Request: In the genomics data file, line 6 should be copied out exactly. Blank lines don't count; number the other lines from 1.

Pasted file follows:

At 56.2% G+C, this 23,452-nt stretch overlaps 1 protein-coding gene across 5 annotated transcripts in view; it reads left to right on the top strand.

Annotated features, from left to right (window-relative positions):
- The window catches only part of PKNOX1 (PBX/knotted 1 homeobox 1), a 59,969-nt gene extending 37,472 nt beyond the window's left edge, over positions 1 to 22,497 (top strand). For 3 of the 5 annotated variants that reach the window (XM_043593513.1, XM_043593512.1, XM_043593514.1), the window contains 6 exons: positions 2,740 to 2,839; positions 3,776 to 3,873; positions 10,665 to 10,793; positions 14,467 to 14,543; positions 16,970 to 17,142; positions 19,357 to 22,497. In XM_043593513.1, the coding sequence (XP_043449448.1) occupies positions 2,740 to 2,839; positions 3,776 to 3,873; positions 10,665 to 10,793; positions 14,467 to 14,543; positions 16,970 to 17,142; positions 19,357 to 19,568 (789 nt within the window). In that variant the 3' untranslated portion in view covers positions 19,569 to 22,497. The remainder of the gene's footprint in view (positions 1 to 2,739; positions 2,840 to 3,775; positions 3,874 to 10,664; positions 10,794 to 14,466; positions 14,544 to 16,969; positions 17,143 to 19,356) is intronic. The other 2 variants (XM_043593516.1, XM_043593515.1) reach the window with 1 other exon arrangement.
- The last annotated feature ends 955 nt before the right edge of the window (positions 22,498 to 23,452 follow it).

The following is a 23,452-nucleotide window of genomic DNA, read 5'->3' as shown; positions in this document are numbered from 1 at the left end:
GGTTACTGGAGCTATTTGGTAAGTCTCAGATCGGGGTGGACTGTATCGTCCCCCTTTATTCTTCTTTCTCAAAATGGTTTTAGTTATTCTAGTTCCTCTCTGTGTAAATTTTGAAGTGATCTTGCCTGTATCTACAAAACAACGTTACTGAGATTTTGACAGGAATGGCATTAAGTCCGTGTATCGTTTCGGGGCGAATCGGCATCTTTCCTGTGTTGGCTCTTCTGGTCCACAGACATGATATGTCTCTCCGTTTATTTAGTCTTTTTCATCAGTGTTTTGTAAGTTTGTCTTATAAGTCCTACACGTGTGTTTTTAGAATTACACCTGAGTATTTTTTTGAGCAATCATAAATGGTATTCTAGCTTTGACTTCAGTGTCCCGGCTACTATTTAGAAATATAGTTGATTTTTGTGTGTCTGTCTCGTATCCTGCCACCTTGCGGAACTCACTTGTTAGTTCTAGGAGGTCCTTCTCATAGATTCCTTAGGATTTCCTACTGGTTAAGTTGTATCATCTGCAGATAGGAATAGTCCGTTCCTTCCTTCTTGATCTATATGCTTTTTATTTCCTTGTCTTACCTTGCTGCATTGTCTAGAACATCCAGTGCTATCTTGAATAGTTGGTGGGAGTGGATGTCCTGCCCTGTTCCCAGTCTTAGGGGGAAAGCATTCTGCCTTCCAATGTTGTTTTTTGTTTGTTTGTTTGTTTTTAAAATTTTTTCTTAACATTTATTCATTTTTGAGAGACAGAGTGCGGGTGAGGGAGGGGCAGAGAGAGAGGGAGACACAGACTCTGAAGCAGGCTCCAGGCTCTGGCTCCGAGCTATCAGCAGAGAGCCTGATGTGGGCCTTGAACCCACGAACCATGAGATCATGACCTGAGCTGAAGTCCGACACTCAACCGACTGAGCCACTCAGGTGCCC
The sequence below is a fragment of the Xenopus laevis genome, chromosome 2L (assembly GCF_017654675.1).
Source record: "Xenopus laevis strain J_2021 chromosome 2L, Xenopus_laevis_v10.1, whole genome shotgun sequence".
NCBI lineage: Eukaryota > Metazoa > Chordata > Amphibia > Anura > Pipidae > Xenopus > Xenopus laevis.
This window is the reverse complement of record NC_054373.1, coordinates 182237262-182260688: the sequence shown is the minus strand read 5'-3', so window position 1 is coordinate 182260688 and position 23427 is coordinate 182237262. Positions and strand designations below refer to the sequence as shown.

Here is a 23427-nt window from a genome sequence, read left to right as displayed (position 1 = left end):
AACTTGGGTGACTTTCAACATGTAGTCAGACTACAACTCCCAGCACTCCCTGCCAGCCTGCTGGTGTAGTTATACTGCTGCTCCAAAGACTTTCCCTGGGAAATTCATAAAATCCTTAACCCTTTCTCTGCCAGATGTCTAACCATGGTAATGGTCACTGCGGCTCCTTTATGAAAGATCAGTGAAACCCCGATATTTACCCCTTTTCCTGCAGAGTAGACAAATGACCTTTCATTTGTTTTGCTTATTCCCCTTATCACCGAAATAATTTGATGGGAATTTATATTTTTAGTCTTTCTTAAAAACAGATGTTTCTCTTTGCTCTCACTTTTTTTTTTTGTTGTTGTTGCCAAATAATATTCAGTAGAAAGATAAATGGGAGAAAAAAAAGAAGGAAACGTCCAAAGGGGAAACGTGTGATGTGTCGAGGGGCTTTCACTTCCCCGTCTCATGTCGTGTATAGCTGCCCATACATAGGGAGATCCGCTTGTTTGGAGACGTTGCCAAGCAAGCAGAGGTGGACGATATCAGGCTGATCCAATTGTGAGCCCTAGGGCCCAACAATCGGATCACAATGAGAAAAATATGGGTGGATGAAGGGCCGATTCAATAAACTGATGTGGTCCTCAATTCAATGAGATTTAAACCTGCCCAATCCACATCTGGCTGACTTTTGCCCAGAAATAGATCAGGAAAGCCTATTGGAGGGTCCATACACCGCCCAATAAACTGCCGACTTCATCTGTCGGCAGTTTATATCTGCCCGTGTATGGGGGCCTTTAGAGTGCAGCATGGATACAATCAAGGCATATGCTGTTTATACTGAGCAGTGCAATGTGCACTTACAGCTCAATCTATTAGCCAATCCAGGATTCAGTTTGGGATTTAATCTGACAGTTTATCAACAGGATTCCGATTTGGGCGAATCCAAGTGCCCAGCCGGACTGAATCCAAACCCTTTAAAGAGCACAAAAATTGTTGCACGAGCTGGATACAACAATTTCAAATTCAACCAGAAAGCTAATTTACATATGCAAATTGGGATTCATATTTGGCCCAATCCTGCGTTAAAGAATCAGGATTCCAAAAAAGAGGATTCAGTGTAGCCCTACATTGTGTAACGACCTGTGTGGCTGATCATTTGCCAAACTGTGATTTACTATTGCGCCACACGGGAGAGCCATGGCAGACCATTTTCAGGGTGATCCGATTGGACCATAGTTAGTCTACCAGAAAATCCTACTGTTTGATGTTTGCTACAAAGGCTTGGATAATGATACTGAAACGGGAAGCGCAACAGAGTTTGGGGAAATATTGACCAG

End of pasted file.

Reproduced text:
GGTTACTGGAGCTATTTGGTAAGTCTCAGATCGGGGTGGACTGTATCGTCCCCCTTTATTCTTCTTTCTCAAAATGGTTTTAGTTATTCTAGTTCCTCTCTGTGTAAATTTTGAAGTGATCTTGCCTGTATCTACAAAACAACGTTACTGAGATTTTGACAGGAATGGCATTAAGTCCGTGTATCGTTTCGGGGCGAATCGGCATCTTTCCTGTGTTGGCTCTTCTGGTCCACAGACATGATATGTCTCTCCGTTTATTTAGTCTTTTTCATCAGTGTTTTGTAAGTTTGTCTTATAAGTCCTACACGTGTGTTTTTAGAATTACACCTGAGTATTTTTTTGAGCAATCATAAATGGTATTCTAGCTTTGACTTCAGTGTCCCGGCTACTATTTAGAAATATAGTTGATTTTTGTGTGTCTGTCTCGTATCCTGCCACCTTGCGGAACTCACTTGTTAGTTCTAGGAGGTCCTTCTCATAGATTCCTTAGGATTTCCTACTGGTTAAGTTGTATCATCTGCAGATAGGAATAGTCCGTTCCTTCCTTCTTGATCTATATGCTTTTTATTTCCTTGTCTTACCTTGCTGCATTGTCTAGAACATCCAGTGCTATCTTGAATAGTTGGTGGGAGTGGATGTCCTGCCCTGTTCCCAGTCTTAGGGGGAAAGCATTCTGCCTTCCAATGTTGTTTTTTGTTTGTTTGTTTGTTTTTAAAATTTTTTCTTAACATTTATTCATTTTTGAGAGACAGAGTGCGGGTGAGGGAGGGGCAGAGAGAGAGGGAGACACAGACTCTGAAGCAGGCTCCAGGCTCTGGCTCCGAGCTATCAGCAGAGAGCCTGATGTGGGCCTTGAACCCACGAACCATGAGATCATGACCTGAGCTGAAGTCCGACACTCAACCGACTGAGCCACTCAGGTGCCC